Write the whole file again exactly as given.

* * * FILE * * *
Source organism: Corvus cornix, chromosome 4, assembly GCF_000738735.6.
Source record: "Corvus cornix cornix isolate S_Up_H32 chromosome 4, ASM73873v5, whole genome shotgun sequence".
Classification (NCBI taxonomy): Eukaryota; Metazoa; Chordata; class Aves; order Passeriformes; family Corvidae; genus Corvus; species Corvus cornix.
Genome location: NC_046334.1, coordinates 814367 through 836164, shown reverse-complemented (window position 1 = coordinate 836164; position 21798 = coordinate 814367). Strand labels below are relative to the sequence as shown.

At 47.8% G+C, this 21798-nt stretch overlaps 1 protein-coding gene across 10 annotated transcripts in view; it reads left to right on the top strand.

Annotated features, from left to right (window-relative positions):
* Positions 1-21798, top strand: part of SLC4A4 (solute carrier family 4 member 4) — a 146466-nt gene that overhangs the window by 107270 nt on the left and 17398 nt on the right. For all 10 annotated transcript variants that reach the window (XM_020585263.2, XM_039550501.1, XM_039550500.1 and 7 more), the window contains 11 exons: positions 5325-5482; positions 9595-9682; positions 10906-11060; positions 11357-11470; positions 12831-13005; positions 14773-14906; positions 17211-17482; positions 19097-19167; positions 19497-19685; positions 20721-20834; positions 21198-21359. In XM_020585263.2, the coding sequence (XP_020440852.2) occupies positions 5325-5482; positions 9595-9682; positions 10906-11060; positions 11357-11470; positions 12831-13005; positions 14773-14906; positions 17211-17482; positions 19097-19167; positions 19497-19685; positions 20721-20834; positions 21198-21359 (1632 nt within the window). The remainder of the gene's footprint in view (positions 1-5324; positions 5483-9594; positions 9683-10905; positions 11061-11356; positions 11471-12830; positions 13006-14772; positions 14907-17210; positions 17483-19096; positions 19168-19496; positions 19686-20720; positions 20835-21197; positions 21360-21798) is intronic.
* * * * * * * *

Source organism: Corvus cornix, chromosome 4, assembly GCF_000738735.6.
Source record: "Corvus cornix cornix isolate S_Up_H32 chromosome 4, ASM73873v5, whole genome shotgun sequence".
Classification (NCBI taxonomy): Eukaryota; Metazoa; Chordata; class Aves; order Passeriformes; family Corvidae; genus Corvus; species Corvus cornix.
Genome location: NC_046334.1, coordinates 814367 through 836164, shown reverse-complemented (window position 1 = coordinate 836164; position 21798 = coordinate 814367). Strand labels below are relative to the sequence as shown.

At 47.8% G+C, this 21798-nt stretch overlaps 1 protein-coding gene across 10 annotated transcripts in view; it reads left to right on the top strand.

Annotated features, from left to right (window-relative positions):
* Positions 1-21798, top strand: part of SLC4A4 (solute carrier family 4 member 4) — a 146466-nt gene that overhangs the window by 107270 nt on the left and 17398 nt on the right. For all 10 annotated transcript variants that reach the window (XM_020585263.2, XM_039550501.1, XM_039550500.1 and 7 more), the window contains 11 exons: positions 5325-5482; positions 9595-9682; positions 10906-11060; positions 11357-11470; positions 12831-13005; positions 14773-14906; positions 17211-17482; positions 19097-19167; positions 19497-19685; positions 20721-20834; positions 21198-21359. In XM_020585263.2, the coding sequence (XP_020440852.2) occupies positions 5325-5482; positions 9595-9682; positions 10906-11060; positions 11357-11470; positions 12831-13005; positions 14773-14906; positions 17211-17482; positions 19097-19167; positions 19497-19685; positions 20721-20834; positions 21198-21359 (1632 nt within the window). The remainder of the gene's footprint in view (positions 1-5324; positions 5483-9594; positions 9683-10905; positions 11061-11356; positions 11471-12830; positions 13006-14772; positions 14907-17210; positions 17483-19096; positions 19168-19496; positions 19686-20720; positions 20835-21197; positions 21360-21798) is intronic.